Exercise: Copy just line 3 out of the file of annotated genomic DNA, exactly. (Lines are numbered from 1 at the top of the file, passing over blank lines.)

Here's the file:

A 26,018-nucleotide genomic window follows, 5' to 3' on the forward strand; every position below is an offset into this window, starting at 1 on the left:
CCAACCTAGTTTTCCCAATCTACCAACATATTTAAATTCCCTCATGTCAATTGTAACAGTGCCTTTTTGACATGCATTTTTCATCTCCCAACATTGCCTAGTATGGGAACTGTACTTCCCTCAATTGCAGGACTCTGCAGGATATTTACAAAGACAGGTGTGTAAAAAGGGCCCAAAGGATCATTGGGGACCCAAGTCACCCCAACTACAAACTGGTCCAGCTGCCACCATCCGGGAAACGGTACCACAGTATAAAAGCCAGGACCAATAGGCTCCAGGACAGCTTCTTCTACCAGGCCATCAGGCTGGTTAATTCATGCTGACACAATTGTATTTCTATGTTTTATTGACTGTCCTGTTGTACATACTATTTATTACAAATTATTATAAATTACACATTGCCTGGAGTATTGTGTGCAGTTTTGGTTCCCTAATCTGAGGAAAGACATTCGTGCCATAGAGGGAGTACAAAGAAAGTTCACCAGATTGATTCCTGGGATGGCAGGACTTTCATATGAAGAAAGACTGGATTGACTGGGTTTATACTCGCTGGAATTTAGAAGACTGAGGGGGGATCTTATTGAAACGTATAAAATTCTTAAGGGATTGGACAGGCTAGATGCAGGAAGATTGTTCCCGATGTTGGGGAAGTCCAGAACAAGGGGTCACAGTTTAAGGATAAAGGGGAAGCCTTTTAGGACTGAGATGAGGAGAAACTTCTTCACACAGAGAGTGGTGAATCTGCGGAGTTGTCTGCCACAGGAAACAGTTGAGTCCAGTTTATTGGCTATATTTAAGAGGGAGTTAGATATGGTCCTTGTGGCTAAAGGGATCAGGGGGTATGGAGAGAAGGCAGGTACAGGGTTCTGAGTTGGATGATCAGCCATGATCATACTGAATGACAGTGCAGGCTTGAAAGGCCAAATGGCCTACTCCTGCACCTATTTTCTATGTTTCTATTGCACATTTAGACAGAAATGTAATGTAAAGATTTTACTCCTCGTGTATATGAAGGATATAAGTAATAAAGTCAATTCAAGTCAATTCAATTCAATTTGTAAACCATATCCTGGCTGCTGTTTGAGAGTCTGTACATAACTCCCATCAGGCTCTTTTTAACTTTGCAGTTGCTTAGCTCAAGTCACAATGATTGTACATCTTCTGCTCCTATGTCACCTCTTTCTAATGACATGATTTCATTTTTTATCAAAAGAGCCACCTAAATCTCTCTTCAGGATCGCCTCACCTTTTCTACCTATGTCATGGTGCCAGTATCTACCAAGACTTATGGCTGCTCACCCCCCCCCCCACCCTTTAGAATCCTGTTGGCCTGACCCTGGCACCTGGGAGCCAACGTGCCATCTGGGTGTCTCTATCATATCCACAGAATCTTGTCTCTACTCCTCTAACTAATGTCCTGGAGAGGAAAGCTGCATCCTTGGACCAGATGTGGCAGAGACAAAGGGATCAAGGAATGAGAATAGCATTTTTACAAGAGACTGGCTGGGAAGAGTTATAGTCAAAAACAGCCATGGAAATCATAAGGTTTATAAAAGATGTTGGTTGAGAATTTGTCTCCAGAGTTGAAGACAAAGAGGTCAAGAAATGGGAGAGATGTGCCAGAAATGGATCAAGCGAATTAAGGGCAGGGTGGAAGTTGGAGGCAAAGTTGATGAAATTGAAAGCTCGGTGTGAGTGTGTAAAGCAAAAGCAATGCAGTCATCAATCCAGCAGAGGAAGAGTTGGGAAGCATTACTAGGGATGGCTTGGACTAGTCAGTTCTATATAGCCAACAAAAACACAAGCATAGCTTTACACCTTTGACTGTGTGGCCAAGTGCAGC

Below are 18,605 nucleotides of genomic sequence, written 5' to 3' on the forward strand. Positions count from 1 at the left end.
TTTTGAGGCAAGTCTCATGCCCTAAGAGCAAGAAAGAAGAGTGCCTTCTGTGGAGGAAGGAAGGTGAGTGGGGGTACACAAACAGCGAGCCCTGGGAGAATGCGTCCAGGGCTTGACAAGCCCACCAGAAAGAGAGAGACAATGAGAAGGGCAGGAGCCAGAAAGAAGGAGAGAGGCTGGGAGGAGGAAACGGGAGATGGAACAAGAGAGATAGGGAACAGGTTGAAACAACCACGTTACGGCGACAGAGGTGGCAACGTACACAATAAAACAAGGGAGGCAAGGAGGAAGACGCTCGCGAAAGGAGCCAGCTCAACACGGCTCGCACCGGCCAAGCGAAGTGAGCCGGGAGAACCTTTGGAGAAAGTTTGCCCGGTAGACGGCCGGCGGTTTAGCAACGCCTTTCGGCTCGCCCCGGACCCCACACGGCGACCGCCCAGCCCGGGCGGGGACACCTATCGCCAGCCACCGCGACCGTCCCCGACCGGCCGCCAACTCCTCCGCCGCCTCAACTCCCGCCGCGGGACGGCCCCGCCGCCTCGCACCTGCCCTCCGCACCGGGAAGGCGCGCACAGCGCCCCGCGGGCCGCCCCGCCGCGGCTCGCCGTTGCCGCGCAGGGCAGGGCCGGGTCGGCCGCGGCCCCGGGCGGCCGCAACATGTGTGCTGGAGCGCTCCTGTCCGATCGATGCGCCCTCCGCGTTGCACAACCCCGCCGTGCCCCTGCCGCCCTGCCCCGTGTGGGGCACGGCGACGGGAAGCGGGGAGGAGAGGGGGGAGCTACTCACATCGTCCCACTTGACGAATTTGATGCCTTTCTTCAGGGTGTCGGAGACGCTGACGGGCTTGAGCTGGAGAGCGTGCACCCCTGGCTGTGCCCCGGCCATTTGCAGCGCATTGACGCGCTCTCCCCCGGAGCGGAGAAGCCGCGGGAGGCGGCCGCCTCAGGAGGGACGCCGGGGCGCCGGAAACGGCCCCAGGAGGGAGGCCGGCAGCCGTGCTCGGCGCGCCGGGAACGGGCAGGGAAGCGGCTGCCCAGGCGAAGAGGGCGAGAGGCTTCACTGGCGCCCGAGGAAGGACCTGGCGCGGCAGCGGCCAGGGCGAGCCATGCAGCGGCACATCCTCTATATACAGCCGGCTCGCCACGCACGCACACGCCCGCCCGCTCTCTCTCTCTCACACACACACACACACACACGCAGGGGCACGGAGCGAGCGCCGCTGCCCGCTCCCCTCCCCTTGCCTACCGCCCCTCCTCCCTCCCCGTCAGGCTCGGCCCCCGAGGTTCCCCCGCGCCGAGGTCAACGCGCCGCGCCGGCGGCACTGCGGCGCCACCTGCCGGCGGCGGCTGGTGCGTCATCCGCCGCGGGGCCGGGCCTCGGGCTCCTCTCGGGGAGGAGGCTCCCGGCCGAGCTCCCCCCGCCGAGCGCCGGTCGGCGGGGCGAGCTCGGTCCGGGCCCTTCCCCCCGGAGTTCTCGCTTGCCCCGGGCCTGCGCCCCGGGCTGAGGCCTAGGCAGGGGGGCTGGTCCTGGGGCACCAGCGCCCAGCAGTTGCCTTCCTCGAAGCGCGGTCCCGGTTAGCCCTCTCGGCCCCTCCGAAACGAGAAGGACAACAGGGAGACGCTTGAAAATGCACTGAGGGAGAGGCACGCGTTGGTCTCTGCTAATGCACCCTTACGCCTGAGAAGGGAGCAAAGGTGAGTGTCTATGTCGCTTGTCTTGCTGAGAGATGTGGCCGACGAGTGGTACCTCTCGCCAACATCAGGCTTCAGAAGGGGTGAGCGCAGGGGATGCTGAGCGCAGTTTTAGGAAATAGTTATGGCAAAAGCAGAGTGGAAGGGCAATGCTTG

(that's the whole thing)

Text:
Below are 18,605 nucleotides of genomic sequence, written 5' to 3' on the forward strand. Positions count from 1 at the left end.